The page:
I remember once when one of my colleagues went out on an assignment and came back with assorted alcoholic beverages from one of the leading manufacturers in Ghana; GIHOC Distilleries.
She, not interested in the stuff she brought, gave them out to no one in particular. From where I sat behind my desk, I could tell making a dash at any one of the drinks was a hard task, since no one will want to be labeled as an alcoholic.
But is that what drinking just a little alcohol makes you? An alcoholic? Hold on; alcohol, like any other good thing, when taken in excess can be harmful to one’s health.
April is Alcohol Awareness Month. The Weekend Globe brings you some health risks associated with chronic heavy drinking. Spread the word!
Heavy drinking can cause the number of oxygen-carrying red blood cells to be abnormally low. This condition, known as anemia, can trigger a host of symptoms, including fatigue, shortness of breath, and lightheadedness.
"Habitual drinking increases the risk of cancer," says Jurgen Rehm, PhD, chairman of the University of Toronto's department of addiction policy and a senior scientist at the Centre for Addiction and Mental Health.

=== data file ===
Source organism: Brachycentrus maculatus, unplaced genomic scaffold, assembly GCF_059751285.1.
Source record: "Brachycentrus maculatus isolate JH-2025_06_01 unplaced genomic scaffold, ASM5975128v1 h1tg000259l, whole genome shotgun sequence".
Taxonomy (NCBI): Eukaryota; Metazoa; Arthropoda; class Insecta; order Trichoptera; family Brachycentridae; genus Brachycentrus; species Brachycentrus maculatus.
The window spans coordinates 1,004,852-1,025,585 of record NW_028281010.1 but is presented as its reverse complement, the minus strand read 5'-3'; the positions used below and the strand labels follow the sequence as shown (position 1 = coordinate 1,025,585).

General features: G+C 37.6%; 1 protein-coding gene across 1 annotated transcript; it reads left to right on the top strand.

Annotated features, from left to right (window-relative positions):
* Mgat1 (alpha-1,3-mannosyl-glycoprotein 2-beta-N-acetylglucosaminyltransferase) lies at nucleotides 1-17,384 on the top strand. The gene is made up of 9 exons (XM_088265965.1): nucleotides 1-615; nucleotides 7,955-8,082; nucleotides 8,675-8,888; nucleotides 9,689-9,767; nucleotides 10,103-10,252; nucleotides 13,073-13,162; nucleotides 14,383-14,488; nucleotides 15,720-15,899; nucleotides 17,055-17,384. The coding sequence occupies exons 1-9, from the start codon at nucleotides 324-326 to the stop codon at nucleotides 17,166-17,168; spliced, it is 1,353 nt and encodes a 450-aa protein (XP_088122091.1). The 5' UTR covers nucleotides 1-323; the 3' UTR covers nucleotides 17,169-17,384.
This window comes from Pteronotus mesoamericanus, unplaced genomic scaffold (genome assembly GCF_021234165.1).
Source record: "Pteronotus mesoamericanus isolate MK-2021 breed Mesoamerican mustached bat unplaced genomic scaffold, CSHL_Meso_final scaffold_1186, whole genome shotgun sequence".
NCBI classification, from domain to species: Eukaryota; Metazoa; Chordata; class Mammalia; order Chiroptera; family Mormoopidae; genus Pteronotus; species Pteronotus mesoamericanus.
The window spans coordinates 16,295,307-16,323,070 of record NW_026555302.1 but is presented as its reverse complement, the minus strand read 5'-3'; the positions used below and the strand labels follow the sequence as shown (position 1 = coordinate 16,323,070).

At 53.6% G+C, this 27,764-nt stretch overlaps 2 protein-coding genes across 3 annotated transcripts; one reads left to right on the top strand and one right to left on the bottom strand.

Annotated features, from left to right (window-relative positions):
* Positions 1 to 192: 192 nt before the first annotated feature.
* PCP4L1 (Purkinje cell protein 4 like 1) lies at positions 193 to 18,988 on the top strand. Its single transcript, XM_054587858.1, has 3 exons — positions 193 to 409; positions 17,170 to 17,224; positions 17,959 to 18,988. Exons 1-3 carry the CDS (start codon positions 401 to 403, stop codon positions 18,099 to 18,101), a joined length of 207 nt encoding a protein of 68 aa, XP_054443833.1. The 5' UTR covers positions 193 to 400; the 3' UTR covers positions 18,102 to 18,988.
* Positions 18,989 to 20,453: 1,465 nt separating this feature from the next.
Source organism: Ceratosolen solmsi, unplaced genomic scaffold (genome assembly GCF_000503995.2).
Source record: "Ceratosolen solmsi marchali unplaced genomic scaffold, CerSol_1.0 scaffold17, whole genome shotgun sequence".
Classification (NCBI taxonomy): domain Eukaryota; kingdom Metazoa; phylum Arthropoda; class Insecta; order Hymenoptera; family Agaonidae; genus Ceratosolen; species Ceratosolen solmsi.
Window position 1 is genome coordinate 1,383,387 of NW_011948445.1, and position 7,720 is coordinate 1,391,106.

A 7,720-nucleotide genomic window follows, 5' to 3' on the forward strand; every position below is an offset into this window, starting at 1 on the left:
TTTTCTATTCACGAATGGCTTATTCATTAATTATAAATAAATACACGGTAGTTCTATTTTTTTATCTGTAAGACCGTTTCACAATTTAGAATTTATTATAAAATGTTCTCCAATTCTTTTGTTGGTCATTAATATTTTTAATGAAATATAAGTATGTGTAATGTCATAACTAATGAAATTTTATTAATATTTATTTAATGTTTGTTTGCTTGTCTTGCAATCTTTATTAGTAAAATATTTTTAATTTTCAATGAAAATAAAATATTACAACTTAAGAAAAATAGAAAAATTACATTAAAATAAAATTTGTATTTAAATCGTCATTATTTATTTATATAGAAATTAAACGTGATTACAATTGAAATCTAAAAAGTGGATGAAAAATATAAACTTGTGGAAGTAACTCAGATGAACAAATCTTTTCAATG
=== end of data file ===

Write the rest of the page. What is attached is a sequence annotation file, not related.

Scientists believe the increased risk comes when the body converts alcohol into acetaldehyde, a potent carcinogen. Cancer sites linked to alcohol use include the mouth, pharynx (throat), larynx (voice box), esophagus, liver, breast, and colorectal region. Cancer risk rises even higher in heavy drinkers who also use tobacco.
Heavy drinking, especially bingeing makes platelets more likely to clump together into blood clots, which can lead to heart attack or stroke. In a landmark study, it was found that binge drinking doubled the risk of death among people who initially survived a heart attack.
Alcohol is toxic to liver cells, and many heavy drinkers develop cirrhosis, a sometimes-lethal condition in which the liver is so heavily scarred that it is unable to function. But it's hard to predict which drinkers will develop cirrhosis. "Some people who drink huge amounts never get cirrhosis, and some who don't drink very much do get it." For some unknown reason, women seem to be especially vulnerable.
It's long been known that heavy drinking often goes hand in hand with depression, but there has been debate about which came first -- the drinking or the depression. One theory is that depressed people turned to alcohol in an attempt to "self-medicate" to ease their emotional pain. However, there are grounded suspicions that prove otherwise -- that is, heavy drinking led to depression.
Heavy drinking can cause epilepsy and can trigger seizures even in people who don't have epilepsy. It can also interfere with the action of the medications used to treat convulsions.
A painful condition, gout is caused by the formation of uric acid crystals in the joints. Although some cases are largely hereditary, alcohol and other dietary factors seem to play a role. Alcohol also seems to aggravate existing cases of gout.
Source: Weekend Globe